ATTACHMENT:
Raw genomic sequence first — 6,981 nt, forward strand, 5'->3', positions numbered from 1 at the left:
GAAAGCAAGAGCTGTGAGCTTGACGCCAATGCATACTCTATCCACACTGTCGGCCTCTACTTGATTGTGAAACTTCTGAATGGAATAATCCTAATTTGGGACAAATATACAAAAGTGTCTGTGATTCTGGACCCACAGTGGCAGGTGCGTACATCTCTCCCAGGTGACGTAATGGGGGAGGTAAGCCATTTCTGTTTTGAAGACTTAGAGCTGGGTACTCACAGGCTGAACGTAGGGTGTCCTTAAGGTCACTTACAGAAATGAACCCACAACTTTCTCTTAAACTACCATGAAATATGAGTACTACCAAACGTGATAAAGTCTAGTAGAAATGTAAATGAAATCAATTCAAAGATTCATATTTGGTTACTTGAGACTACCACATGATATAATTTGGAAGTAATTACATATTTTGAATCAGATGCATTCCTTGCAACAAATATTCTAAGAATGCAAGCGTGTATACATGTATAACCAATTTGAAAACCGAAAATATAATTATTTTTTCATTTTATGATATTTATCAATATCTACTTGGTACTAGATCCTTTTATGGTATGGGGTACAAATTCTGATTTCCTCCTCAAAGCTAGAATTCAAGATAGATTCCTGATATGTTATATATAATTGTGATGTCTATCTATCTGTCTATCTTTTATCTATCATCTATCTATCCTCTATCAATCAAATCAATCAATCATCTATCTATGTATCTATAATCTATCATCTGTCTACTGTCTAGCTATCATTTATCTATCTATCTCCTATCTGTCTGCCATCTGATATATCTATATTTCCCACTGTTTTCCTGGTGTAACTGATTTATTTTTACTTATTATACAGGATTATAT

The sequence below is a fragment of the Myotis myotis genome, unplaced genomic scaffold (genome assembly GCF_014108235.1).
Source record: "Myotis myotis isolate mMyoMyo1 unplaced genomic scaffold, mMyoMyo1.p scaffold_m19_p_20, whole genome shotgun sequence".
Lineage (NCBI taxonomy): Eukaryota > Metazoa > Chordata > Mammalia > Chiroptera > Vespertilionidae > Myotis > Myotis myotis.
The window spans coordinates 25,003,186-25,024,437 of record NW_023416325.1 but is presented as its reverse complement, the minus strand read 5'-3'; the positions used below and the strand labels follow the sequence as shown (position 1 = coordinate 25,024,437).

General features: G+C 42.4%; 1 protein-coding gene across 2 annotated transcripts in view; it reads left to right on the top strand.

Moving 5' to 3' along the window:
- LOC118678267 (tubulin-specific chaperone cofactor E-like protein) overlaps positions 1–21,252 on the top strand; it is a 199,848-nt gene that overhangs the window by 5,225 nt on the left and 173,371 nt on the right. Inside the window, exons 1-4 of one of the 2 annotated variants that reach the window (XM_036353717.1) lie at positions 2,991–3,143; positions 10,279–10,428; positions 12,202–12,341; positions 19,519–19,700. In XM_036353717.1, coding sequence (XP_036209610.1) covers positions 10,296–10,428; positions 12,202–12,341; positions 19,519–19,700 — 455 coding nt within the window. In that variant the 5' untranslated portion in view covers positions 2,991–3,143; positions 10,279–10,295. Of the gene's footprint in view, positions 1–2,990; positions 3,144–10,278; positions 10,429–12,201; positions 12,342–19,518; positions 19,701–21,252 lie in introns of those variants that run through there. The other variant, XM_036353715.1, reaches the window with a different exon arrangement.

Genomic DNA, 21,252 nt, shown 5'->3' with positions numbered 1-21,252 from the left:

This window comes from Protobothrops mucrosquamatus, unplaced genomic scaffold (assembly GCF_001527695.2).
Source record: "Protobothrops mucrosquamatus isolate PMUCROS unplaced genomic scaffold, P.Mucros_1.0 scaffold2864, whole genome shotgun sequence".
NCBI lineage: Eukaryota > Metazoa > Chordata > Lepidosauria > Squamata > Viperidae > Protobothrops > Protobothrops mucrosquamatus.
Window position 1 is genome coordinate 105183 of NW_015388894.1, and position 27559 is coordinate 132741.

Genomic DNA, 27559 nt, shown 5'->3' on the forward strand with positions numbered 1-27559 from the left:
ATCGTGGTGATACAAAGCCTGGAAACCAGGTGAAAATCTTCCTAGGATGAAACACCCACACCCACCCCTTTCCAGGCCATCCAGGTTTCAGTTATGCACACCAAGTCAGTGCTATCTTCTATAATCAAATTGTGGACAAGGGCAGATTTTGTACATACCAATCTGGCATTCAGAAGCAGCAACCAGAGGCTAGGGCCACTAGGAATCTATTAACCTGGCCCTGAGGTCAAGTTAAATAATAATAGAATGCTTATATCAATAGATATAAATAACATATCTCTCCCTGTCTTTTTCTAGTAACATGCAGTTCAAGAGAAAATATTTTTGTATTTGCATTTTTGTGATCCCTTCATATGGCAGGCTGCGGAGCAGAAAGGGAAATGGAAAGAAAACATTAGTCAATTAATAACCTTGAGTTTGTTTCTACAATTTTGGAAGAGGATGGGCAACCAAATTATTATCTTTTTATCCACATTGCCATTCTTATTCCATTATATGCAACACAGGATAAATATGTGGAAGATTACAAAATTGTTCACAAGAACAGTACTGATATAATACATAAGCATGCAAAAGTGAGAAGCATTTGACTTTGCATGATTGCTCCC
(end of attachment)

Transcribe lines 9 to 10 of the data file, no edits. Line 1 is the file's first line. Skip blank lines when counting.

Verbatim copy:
- LOC118678267 (tubulin-specific chaperone cofactor E-like protein) overlaps positions 1–21,252 on the top strand; it is a 199,848-nt gene that overhangs the window by 5,225 nt on the left and 173,371 nt on the right. Inside the window, exons 1-4 of one of the 2 annotated variants that reach the window (XM_036353717.1) lie at positions 2,991–3,143; positions 10,279–10,428; positions 12,202–12,341; positions 19,519–19,700. In XM_036353717.1, coding sequence (XP_036209610.1) covers positions 10,296–10,428; positions 12,202–12,341; positions 19,519–19,700 — 455 coding nt within the window. In that variant the 5' untranslated portion in view covers positions 2,991–3,143; positions 10,279–10,295. Of the gene's footprint in view, positions 1–2,990; positions 3,144–10,278; positions 10,429–12,201; positions 12,342–19,518; positions 19,701–21,252 lie in introns of those variants that run through there. The other variant, XM_036353715.1, reaches the window with a different exon arrangement.

Genomic DNA, 21,252 nt, shown 5'->3' with positions numbered 1-21,252 from the left: